Do You Have Leadership Systems? Part II

Posted on Jan 1, 2000  | Posted in

As stated in my previous leadership post, an excellent leader has systems by which and through which the business or organization is managed. This makes it much easier to manage well.  These systems help keep your leadership stool in balance - a balanced focus on employees, on customers, on finances, and on operations. In this post I'll focus on the basis for having employee, or human resource, systems. Human resource systems are essential to excellent leadership because, collectively, the employees are the business, especially to customer perception. Therefore an excellent leader should assure that all employees are treated well and that there are channels for their voices to be heard by senior leadership. An excellent leader absolutely must have compassion for employees. This can be demonstrated to the employees by assuring that all members of management treat employees well. The biggest single factor in employee satisfaction, other than fair pay, is the employee's direct boss. If the direct boss treats the employee fairly and communicates well there is a good likelihood that the employee will feel satisfied, especially if senior management is also fair, communicates well and demonstrates beyond question that they value the employees. There is absolutely no reason for a boss not to treat employees well - certainly never any excuse for an employee to be abused even in the slightest. Three examples of important parts of an excellent human resource system that can prevent abuse of employees are:
  • A strict, well written, thorough policy essentially stating that absolutely no sexual harassment will be tolerated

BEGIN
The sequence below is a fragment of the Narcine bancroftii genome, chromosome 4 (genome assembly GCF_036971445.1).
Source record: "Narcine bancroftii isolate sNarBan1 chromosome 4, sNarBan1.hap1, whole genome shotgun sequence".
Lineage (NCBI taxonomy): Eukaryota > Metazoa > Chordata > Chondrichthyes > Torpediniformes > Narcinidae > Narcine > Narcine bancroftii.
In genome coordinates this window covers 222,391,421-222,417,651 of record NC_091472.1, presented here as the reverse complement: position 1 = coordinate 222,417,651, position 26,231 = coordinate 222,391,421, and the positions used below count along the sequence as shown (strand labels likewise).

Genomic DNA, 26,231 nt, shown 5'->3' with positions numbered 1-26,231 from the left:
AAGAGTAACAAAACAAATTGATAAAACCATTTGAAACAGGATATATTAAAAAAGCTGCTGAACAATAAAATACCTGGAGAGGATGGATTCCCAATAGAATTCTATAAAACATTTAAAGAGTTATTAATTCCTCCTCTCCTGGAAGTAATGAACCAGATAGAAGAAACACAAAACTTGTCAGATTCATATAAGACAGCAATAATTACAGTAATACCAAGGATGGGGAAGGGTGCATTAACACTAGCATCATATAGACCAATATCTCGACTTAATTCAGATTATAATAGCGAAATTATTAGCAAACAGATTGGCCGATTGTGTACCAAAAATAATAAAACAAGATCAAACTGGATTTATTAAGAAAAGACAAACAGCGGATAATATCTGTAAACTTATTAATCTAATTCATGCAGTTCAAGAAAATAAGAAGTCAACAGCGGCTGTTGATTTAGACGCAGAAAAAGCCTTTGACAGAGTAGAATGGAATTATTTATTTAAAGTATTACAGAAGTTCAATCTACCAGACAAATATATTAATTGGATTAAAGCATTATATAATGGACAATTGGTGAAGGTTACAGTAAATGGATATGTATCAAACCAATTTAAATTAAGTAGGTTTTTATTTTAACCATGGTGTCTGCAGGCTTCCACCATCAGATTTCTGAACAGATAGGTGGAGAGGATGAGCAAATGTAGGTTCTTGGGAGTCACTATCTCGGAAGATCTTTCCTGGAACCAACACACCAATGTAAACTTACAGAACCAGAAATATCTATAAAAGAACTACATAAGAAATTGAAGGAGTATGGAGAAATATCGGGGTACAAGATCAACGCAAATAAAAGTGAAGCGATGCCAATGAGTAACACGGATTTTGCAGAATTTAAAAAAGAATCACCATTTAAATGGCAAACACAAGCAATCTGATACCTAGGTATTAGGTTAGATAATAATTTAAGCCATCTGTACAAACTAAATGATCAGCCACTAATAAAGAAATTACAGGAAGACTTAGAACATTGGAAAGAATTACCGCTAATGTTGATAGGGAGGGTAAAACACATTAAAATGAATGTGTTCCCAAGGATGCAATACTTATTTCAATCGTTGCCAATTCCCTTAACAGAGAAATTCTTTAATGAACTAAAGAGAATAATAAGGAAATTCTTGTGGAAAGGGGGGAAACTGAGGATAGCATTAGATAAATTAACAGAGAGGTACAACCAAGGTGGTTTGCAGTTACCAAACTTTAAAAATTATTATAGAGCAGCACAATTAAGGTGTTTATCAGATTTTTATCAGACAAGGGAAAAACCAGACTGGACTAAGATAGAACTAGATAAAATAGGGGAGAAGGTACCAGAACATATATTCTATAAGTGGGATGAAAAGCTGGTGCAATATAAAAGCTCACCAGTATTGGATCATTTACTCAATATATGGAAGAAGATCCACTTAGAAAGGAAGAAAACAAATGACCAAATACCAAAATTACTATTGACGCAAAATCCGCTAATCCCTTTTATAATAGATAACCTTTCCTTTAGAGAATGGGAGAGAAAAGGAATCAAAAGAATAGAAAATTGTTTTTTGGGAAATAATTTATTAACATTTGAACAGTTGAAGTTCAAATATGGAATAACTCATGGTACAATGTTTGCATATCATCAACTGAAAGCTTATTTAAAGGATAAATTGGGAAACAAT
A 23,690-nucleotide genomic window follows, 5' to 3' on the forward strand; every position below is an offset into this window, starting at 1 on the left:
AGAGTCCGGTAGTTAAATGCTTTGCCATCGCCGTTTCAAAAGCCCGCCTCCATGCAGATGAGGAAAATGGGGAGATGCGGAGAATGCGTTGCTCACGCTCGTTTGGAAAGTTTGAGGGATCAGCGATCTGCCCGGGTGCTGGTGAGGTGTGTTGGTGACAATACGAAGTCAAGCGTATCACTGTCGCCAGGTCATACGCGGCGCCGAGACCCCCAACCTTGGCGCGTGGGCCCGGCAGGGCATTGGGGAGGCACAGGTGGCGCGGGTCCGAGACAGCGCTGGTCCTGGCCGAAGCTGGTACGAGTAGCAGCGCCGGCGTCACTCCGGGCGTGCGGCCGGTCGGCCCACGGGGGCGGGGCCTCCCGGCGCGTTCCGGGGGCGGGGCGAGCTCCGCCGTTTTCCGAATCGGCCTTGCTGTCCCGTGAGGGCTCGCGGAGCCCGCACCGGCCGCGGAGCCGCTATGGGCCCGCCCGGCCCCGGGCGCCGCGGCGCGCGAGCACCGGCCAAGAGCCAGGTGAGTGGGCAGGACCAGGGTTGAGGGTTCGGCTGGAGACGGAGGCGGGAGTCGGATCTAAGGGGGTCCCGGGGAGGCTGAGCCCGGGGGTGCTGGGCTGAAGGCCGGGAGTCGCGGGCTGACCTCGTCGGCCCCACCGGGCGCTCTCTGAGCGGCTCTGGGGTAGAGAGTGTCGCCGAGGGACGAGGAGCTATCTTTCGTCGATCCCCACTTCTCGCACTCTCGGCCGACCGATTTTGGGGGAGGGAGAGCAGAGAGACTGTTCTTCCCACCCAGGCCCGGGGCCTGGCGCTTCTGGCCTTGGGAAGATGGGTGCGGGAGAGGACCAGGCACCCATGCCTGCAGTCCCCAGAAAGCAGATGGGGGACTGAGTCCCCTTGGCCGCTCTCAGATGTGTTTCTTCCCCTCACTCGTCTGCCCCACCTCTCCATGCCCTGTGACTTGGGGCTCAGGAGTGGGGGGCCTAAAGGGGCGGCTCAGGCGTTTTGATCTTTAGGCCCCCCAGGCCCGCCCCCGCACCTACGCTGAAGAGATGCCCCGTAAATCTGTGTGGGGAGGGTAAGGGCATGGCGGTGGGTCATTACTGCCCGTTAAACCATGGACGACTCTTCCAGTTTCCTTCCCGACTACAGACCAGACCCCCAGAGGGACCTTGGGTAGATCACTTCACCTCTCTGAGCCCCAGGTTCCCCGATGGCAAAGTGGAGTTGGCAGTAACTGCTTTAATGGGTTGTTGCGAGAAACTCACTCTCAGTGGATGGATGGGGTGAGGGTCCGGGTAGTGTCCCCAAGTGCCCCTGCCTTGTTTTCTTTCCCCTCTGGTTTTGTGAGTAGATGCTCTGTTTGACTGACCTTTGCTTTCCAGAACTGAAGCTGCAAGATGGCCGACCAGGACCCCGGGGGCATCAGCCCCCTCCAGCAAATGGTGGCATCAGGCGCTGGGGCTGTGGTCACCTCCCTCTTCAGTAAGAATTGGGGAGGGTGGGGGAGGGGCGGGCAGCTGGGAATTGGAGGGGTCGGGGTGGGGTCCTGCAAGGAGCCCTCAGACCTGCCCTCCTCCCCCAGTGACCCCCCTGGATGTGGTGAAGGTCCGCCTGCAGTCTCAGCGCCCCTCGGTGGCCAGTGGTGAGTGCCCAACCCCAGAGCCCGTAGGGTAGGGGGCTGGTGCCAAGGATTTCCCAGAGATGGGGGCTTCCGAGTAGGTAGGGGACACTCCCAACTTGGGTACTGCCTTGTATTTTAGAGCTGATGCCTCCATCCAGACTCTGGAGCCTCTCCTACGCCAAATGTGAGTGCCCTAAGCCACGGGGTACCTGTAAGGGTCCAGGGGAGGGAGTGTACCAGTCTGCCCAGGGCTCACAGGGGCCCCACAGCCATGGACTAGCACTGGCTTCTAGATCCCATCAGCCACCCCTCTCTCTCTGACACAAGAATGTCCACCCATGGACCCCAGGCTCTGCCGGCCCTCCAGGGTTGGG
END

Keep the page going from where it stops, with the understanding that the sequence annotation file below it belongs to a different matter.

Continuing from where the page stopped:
• A well written, detailed policy on employee discipline for poor performance or unacceptable behavior
  • A well written management policy and procedure manual clearly stating, among many other things, that abuse (verbal or otherwise) will not be tolerated and that this could lead to immediate dismissal from the business or organization
  The first two policies should be clearly spelled out in the Employee Handbook and all three should be thoroughly written into the Human Resource Policy and Procedure Manual. The first two policies should be thoroughly covered during employee orientation during the employee's first week of employment within the organization. The third policy should be thoroughly covered during the first week on the job for any new members of management. If you, as a senior leader, have excellent versions of these essential pieces of a human resource system then you have made your job of management much easier and have taken at least one step in assuring that you have a world-class business or organization.


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